Nokia will outsource development of third-generation (3G) chips to STMicroelectronics and license out its modem technology, it said on Wednesday, widening its supplier base and opening up the market.
The world's top cell phone maker said STMicro would design and build 3G chips based on Nokia technologies for Nokia and other customers, freeing up research and development resources for other areas.
Nokia will continue to develop its own modems -- the interfaces between chips and radio signals. Its decision to license out the technology will bring in additional revenue and allow new players to enter the technically difficult market.
The news, which marked STMicro's first design win for a complete 3G chipset, lifted shares in both companies.
By 7:26 a.m. EDT, shares in STMicro were up 5 percent at 12.90 euros, and Nokia shares were up 2.1 percent, both among top contributors to a 1.8 percent rise in the DJ European technology index on Wednesday.
Nokia's decision to effectively exit the chip business is part of a trend by makers of handsets and consumer electronics to concentrate on their core competencies.
This is a pragmatic move which increases our competitiveness in the future, Niklas Savander, head of technology platforms at Nokia, told Reuters in an interview.
This frees R&D resources for other areas ... like Internet, services, user interfaces, he said.
Handelsbanken analyst Karri Rinta said: This is a good sign that the company is constantly looking for opportunities to improve efficiency, even after just reporting very strong results.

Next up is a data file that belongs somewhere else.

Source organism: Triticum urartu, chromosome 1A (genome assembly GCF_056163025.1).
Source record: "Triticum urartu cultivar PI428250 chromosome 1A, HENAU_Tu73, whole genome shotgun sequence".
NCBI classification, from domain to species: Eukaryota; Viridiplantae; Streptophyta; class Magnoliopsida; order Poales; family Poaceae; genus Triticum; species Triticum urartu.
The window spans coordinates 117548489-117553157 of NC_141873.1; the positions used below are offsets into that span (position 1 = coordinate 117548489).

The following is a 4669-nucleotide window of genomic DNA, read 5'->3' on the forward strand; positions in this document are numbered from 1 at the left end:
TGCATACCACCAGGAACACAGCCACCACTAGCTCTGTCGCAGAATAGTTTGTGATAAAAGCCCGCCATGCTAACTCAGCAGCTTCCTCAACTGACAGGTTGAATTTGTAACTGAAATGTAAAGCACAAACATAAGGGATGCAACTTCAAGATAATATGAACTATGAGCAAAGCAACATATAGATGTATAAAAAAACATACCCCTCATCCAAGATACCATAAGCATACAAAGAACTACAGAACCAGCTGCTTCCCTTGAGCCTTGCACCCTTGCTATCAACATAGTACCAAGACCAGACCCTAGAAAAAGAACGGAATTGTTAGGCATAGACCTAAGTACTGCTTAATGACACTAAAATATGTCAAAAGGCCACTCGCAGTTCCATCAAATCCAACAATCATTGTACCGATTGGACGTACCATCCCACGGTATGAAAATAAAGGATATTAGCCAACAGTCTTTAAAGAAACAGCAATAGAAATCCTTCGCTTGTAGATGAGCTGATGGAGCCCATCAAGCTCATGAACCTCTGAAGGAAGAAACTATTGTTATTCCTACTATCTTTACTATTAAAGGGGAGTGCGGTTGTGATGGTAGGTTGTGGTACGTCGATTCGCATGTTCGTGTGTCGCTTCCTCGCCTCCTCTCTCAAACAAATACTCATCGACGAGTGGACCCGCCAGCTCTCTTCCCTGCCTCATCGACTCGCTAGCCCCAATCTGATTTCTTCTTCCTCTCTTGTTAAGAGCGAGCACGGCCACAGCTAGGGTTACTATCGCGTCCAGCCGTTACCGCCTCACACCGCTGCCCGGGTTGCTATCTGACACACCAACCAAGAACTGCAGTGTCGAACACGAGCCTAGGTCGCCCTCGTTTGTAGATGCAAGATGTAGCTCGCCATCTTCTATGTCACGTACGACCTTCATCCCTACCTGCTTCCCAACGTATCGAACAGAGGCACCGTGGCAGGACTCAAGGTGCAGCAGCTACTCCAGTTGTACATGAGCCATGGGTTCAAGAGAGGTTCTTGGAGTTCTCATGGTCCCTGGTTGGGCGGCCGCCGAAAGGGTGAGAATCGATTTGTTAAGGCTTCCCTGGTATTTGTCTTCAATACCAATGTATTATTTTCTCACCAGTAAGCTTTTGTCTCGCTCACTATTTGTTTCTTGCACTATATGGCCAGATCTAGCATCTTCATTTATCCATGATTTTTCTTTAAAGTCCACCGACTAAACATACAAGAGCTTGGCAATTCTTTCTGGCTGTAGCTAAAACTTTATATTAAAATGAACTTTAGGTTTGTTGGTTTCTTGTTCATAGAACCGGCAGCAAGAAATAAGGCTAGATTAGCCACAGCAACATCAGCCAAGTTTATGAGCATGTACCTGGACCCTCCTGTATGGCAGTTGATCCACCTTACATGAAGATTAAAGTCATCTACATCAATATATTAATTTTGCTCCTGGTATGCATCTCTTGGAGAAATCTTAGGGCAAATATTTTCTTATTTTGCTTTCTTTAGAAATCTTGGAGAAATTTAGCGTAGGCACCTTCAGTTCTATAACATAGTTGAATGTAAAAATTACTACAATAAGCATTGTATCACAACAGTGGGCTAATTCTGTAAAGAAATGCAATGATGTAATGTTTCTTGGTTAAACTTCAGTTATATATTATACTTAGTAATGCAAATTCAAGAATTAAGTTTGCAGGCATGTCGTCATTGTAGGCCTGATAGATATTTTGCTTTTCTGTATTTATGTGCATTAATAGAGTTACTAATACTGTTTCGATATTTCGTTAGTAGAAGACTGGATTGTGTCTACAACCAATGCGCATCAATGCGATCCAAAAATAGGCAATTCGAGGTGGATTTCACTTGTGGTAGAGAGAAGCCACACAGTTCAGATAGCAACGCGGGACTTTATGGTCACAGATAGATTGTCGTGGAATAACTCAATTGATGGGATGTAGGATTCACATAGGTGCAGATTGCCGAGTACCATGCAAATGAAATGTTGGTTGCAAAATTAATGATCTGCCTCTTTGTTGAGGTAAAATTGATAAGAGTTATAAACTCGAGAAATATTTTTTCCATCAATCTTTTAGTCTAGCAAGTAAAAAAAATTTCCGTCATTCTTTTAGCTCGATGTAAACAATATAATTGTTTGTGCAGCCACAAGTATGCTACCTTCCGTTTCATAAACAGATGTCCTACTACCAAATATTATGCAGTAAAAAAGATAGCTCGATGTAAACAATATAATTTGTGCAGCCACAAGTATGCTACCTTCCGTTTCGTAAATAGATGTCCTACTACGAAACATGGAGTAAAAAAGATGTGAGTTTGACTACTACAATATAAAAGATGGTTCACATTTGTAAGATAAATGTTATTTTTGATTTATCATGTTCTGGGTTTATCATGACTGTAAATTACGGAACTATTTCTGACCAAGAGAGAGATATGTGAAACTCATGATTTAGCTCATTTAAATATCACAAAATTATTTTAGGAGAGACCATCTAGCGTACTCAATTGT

Last week Nokia reported stronger-than-expected second-quarter results, boosted by strong profitability in its cellphone business.
As part of the deal with STMicro, Nokia will transfer 200 staff to the Franco-Italian chipmaker in the fourth quarter.
Tommi Uhari, head of STMicro's mobile and multimedia unit, told Reuters the new chip would be on the market in early 2010.
Nokia is STMicro's largest client, generating about 20 percent of the chipmaker's turnover in the first half of 2007.
This was a natural step in our co-operations, but bigger than steps we have taken before, Uhari said.
PRESSURE ON TEXAS, QUALCOMM
Nokia said that to balance its increasing dependence on chipset makers it was widening its supplier base. In addition to deeper ties with STMicro, Broadcom, one of its existing suppliers, will now also make EDGE chips for Nokia. It aims to start shipping phones using Broadcom's EDGE chipset -- advanced GSM chips with faster data connections -- in the second half of 2008.
Broadcom shares were indicated to open up 4 percent on the deal.
Texas Instruments has hitherto been Nokia's sole supplier of 3G and EDGE chips. It will remain Nokia's biggest chip supplier, and Infineon will continue to supply its GSM chips.
We think it will damage Texas Instrument's very healthy gross margins, as it now faces competition in all technologies that it supplies to Nokia in contrast to just GSM. This value will be transferred to Nokia, Nomura analyst Richard Windsor said in a note.
Analysts said the deal would clearly increase competition in the 3G (WCDMA) chipset market, where Qualcomm and Ericsson are the leading suppliers.
This is most negative for Qualcomm, which makes excellent margins in WCDMA chipsets, and will now face much greater competition and pricing pressure in the long term, Nomura's Windsor said.
(Additional reporting by Cyril Altmeyer in Paris and Georgina Prodhan in Frankfurt)